Revamp of postgraduate recruitment goes before Chinese lawmakers

Authorities to debate changes to master’s and PhD enrolment systems

March 12, 2022
Beijing  China - March 13, 2014 The Great Hall of the People during the regular yearly session of the National People's Congress in Beijing
Source: iStock

Chinese universities should be given more autonomy in postgraduate recruitment, according to education experts.

During China’s “two sessions” – the annual meetings of the National People’s Congress and the Chinese People’s Political Consultative Conference (CPPCC) – several proposals called for a review of the way institutions recruited postgraduate students.

Shen Kaiju, a professor at Zhengzhou University and a member of the CPPCC national committee, suggested to education authorities that universities should be free to decide the number of PhD students they enrol each year.

Institutions should focus on quality of education, not annual quotas, his proposal stated.

“Under the current system of degree authorisation, universities have the right to qualify a PhD supervisor, but the quota is controlled by the Ministry of Education, which involves national funding and quality management,” said Peng Pai, an associate professor in the School of Education at Huazhong University of Science and Technology. “This is the root of the current debates.”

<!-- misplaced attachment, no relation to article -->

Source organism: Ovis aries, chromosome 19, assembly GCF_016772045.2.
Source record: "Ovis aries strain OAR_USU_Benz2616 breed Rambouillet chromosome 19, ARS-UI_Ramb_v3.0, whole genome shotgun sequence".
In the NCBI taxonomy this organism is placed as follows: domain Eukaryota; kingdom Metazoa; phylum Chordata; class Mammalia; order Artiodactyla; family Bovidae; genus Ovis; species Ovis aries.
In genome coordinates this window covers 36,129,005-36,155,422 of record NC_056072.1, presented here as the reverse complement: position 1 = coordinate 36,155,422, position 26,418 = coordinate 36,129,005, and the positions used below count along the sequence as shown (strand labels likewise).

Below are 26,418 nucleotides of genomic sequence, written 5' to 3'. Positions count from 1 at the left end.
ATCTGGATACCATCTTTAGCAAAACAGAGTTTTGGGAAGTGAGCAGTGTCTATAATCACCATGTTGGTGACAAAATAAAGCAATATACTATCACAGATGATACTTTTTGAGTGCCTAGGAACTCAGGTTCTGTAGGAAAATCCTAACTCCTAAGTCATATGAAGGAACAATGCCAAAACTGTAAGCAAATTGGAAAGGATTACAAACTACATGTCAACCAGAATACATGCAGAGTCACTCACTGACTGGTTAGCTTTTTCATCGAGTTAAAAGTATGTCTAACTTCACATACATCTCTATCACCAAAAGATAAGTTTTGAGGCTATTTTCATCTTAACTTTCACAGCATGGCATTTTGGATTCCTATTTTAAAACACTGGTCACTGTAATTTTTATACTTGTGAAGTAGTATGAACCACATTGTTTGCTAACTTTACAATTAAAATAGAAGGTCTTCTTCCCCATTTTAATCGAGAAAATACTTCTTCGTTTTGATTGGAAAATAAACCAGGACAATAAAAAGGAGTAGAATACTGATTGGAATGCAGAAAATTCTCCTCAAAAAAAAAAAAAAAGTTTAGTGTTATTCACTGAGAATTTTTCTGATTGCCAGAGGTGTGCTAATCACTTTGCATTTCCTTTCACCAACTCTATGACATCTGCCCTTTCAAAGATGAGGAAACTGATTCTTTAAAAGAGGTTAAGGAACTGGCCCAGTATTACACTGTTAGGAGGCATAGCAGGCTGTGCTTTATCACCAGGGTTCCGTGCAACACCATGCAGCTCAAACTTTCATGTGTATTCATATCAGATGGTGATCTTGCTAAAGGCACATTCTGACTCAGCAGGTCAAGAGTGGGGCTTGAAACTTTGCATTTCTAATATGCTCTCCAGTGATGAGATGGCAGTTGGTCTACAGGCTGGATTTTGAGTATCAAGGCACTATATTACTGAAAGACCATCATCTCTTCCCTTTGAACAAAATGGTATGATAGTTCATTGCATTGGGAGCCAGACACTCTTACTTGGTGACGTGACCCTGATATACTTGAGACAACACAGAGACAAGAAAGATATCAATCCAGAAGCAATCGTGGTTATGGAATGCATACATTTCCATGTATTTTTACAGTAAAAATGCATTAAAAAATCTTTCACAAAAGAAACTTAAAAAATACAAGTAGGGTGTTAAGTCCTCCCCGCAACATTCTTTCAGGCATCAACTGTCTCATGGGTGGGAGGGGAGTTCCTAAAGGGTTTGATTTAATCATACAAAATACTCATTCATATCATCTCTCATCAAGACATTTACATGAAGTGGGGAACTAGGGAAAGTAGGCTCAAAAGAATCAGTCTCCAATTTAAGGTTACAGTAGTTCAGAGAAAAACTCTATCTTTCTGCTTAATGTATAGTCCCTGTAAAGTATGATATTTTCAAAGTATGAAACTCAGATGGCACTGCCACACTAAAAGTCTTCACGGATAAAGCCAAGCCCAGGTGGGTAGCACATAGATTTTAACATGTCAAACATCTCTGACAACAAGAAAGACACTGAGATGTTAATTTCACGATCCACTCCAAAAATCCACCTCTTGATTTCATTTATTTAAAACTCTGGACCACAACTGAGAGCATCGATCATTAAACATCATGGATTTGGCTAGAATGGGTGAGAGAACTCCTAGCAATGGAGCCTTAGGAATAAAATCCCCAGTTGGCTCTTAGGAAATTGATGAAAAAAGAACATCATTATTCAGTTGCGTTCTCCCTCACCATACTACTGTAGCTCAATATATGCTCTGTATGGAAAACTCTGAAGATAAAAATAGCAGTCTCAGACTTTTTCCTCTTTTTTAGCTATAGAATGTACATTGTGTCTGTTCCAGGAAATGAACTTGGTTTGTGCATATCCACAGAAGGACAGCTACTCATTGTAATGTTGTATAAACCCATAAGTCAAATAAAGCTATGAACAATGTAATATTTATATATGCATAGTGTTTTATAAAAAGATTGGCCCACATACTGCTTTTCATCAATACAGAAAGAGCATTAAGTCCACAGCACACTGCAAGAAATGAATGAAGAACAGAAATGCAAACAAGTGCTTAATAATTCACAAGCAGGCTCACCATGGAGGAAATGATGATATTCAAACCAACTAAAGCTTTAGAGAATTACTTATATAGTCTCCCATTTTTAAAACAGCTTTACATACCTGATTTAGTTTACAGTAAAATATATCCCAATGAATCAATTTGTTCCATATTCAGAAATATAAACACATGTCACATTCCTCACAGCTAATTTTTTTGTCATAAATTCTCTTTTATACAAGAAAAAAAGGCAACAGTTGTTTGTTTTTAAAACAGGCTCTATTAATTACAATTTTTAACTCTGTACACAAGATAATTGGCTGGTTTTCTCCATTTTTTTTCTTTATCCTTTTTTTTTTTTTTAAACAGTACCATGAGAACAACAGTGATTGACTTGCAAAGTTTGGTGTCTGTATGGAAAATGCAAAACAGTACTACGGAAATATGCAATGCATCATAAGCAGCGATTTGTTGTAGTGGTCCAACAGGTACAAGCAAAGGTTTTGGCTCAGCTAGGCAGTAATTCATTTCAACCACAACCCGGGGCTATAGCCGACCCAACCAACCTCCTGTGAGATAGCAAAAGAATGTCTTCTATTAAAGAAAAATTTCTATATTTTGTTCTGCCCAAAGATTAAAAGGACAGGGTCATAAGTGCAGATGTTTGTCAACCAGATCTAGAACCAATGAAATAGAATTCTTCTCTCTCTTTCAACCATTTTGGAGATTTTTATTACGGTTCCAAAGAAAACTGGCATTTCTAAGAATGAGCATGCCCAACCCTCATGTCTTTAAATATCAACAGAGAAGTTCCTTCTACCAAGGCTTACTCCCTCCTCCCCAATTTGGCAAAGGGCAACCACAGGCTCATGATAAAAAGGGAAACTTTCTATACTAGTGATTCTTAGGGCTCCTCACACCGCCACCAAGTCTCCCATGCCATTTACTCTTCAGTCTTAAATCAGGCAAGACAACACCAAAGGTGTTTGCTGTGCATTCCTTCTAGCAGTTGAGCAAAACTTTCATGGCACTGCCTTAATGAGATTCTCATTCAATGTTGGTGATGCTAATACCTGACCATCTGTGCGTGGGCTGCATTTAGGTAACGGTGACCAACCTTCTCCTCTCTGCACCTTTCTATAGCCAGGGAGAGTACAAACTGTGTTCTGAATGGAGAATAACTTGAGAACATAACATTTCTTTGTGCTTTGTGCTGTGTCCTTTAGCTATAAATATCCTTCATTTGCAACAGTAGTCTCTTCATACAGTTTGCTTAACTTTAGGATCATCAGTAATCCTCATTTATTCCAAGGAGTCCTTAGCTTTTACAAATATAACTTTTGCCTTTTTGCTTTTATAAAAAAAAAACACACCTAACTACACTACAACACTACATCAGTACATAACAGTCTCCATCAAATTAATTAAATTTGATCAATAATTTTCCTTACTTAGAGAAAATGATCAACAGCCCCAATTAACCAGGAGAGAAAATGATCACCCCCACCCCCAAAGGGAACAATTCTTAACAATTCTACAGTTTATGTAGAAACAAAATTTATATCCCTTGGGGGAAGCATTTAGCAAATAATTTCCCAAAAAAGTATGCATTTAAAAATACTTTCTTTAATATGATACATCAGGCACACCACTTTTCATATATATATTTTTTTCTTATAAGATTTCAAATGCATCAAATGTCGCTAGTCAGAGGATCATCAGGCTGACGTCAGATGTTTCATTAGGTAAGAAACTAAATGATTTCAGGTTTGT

He agreed in principle that institutions should have autonomy on basic academic affairs such as deciding on how many PhD students to enrol. “However, there are many factors [involved in achieving such a change], including the operating system and policy intention. So far, I have not seen strong policy intentions to enhance institutional autonomy. This is the reason why this proposal would meet practical obstacles.”

Another proposal, presented by Xu Jingkun, deputy vice-chancellor of Jiangxi Science and Technology Normal University, suggested reforms to the recruitment of master’s students.

Currently, those who wish to enrol on a master’s course at a domestic institution must pass a national test that covers subjects including politics and English and also asks them to demonstrate their knowledge of the subject they hope to study. The exam aims to ensure fair access to postgraduate education, but it has been criticised as lacking comprehensive assessment. Each applicant can choose one institution to apply to. 

Xun Yuan, a researcher in the Institute of Higher Education at East China Normal University, told Times Higher Education: “Many institutions have reformed the way they recruit PhD students, but the number of students looking to apply for master’s programmes is at a different scale.”

While he described the current set-up as being “fair and effective”, he recognised the value of allowing some leading institutions to launch pilot schemes to attract potential students with strong academic aptitude.

The two sessions heard other proposals related to higher education that also focused on improving access and on allocating resources fairly: there were suggestions about increasing opportunity for students from low-income families, as well as calls to direct more education resources to western China to bridge regional inequalities.

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